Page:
REDMOND, Wash., Oct. 11, 1999 — Alexey Pajitnov knows what it takes to challenge the most hard-core puzzle players in the world. A Russian mathematician-turned-Microsoft game designer, Pajitnov created the puzzle game Tetris, regarded as the most successful computer game ever.
Not satisfied with that claim to fame, Pajitnov is seeking to draw an even wider audience to puzzle games with Pandora’s Box, a collection of 10 visually oriented puzzles that are easy to learn yet progressively challenging. The game retails for $34.95 and arrived in stores this month.
“Everybody likes puzzles, but they are scared a little bit that it’s like something from school,” said Pajitnov, lead designer of Pandora’s Box. “The idea is to make it so simple and accessible and good that everybody would be interested. I try to eliminate the complexity and just give the pure joy.”
As players proceed through the game, they travel around the world pursuing seven mythical tricksters who have escaped from Pandora’s Box. By solving puzzles created from images of famous artworks, players find the pieces to reassemble the box and recapture the tricksters.
Puzzles in Pandora’s Box are unlike typical word and logic puzzles in that they take advantage of computer technology to challenge players’ visual skills: recognition, observation, image composition, and spatial relationships. The idea is to provide a more relaxing challenge for those daunted by cerebral word or logic puzzles.
For Pajitnov, Pandora’s Box fulfills a goal of making puzzles something even the most casual player can enjoy.
Pajitnov joined Microsoft as a game designer in September 1996 to lead the development of a series of mind teasers and puzzle games. His first game for Microsoft, Mind Aerobics, is available on MSN’s Gaming Zone . He also worked on the CD-ROM Microsoft Entertainment Pack: The Puzzle Collection.
“Most Microsoft products are oriented to hard-core players, people who have particular interest in the more strategic games,” Pajitnov said. “I want my product to be in every house. That’s why I try to orient my puzzles for everybody, not just the traditional player.”
To scale down from complex word and logic puzzles, Pajitnov engaged his artistic sensibilities. He knew he wanted to make the puzzles in Pandora’s Box visual. “They are more appealing not to the heavy mind and logic, but to intuition and observation,” Pajitnov said.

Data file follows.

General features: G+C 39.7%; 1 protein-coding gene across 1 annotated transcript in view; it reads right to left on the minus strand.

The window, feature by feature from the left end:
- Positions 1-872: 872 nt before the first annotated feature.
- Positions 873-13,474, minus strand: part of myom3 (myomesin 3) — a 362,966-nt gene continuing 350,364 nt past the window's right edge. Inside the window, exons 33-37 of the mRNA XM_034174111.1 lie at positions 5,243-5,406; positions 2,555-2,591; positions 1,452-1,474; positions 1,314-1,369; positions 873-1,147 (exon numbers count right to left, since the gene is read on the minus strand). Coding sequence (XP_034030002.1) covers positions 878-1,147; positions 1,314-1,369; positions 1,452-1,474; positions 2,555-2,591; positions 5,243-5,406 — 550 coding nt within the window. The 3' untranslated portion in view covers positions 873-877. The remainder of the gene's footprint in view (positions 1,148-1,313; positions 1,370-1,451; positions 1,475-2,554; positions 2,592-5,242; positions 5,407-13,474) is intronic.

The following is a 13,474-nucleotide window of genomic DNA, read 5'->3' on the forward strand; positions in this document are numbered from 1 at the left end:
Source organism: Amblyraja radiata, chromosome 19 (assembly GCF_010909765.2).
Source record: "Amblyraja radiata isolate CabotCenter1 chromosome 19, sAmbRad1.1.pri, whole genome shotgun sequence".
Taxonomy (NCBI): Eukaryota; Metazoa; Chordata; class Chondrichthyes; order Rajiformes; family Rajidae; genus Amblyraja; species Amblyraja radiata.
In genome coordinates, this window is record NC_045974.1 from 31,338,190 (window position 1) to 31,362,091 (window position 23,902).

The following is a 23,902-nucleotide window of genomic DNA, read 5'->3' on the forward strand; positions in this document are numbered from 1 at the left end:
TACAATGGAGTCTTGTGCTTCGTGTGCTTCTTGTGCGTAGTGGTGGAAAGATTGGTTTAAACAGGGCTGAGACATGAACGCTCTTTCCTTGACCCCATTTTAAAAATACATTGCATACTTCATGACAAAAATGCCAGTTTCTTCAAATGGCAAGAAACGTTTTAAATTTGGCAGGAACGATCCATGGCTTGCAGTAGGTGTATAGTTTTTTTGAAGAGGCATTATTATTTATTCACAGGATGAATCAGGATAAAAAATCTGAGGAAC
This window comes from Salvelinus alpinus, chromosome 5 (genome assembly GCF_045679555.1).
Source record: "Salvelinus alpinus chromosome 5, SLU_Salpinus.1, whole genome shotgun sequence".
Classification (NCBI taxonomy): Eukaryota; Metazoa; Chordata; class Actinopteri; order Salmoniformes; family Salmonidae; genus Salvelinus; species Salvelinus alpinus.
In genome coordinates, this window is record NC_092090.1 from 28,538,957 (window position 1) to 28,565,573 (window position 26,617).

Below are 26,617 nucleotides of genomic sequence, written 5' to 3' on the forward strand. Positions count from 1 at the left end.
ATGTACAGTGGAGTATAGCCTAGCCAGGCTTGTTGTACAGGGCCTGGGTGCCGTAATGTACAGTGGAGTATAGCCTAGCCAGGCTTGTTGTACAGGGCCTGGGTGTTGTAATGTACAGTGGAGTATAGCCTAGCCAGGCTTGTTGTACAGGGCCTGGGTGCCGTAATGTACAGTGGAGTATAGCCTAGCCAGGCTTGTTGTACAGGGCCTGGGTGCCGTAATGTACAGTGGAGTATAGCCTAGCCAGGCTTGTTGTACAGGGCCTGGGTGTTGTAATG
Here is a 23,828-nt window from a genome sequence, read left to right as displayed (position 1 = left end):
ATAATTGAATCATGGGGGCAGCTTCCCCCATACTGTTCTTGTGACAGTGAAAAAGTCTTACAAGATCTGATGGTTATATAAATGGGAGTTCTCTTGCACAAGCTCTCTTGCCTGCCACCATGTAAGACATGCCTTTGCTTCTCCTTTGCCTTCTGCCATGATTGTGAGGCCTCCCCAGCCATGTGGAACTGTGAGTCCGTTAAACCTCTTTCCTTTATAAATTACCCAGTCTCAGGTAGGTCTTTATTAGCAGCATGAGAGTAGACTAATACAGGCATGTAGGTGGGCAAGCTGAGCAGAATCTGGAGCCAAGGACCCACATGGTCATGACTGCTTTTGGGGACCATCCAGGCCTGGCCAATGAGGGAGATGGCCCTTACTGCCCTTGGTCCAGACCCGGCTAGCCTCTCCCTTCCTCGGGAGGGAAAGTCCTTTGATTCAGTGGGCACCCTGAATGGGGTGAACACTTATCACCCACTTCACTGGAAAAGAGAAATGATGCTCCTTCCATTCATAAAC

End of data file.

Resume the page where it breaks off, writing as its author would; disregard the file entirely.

Drawing on his experience creating visual puzzles for Mind Aerobics, Pajitnov developed 350 puzzle variations for Pandora’s Box. He searched catalogs of art images from all over the world, looking for interesting textures and colors.
Devising the puzzle types, the rules for how to solve them, and their configuration was the most interesting part of the design process, Pajitnov said. Simplifying the puzzles without making them trivial was more of a challenge.
“The most enjoyable thing is to do the hard configuration. You have more opportunity to show your stuff,” he said. For Pandora’s Box, Pajitnov started his designs at the medium- difficulty level and worked out from there. “That’s how I work,” he said. “And I spend lots of hours on it.”
To maintain player interest, Pajitnov and his team came up with a story that would pull players through the game. Writing just the right narrative proved a challenge.
“That was probably the hardest part of the project,” Pajitnov conceded.
Part of the problem was finding a story line simple enough that it would not detract from the puzzles themselves. Some early versions of the game feature stories that led players to believe they would be playing an action or adventure game. It was decided to keep the story light, simple, and straightforward.
“At the end, the pieces came together,” Pajitnov said.
Other lessons from the design of Pandora’s Box: Attracting casual users means keeping it simple and being willing to give up features that might impress more experienced players. Explanations on how to solve the different puzzles were abbreviated. Features that Pajitnov thought made the puzzles more challenging were nixed because they were too complicated.
“I lost feature after feature in order to simplify,” Pajitnov said, “but I know that’s my customer.”